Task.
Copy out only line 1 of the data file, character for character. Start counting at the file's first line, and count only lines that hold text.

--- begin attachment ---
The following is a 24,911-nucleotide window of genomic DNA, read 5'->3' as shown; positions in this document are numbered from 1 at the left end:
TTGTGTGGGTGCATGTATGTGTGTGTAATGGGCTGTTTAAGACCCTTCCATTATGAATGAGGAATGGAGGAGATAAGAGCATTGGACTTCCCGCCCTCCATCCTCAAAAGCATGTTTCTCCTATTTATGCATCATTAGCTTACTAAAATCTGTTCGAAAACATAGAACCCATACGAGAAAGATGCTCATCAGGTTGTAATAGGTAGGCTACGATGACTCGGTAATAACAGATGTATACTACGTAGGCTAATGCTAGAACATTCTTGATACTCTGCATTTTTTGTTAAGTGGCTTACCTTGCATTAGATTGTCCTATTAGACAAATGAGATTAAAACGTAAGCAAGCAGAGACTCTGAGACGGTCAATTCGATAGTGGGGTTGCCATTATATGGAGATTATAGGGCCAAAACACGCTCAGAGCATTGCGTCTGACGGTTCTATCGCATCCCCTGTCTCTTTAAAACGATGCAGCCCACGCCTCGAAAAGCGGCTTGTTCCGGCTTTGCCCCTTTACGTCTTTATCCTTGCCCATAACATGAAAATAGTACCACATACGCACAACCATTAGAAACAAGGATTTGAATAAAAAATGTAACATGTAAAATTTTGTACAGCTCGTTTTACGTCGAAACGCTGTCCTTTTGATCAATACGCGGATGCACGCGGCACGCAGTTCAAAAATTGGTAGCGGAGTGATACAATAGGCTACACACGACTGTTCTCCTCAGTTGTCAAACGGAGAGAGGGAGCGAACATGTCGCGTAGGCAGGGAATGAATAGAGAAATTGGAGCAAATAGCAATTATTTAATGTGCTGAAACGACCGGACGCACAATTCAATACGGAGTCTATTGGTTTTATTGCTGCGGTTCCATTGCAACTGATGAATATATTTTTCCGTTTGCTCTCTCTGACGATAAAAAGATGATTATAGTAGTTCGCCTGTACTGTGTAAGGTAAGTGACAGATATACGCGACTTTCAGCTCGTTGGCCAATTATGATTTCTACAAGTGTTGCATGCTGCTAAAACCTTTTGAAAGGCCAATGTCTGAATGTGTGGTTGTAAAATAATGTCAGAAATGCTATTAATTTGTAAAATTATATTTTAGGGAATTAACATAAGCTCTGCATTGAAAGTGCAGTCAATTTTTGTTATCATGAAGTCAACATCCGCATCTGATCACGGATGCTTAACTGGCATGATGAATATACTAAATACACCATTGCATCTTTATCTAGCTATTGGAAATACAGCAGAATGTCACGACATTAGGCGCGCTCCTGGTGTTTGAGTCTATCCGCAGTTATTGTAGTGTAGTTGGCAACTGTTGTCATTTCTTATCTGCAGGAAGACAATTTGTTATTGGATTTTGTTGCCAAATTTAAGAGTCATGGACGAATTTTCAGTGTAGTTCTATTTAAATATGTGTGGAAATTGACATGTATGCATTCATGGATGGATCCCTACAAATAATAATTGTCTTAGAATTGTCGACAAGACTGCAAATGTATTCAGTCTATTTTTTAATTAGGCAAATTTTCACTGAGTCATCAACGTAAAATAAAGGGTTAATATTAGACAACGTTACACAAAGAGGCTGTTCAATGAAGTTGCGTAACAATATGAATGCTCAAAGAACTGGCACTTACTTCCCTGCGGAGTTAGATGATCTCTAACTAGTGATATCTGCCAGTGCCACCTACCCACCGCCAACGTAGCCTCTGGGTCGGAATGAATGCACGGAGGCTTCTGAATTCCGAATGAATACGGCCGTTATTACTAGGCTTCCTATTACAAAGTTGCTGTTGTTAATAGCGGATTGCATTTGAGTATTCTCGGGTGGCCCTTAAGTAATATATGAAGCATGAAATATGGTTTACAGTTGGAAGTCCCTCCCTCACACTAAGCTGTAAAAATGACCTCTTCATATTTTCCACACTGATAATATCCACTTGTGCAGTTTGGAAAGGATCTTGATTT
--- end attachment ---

The following is a 24,911-nucleotide window of genomic DNA, read 5'->3' as shown; positions in this document are numbered from 1 at the left end: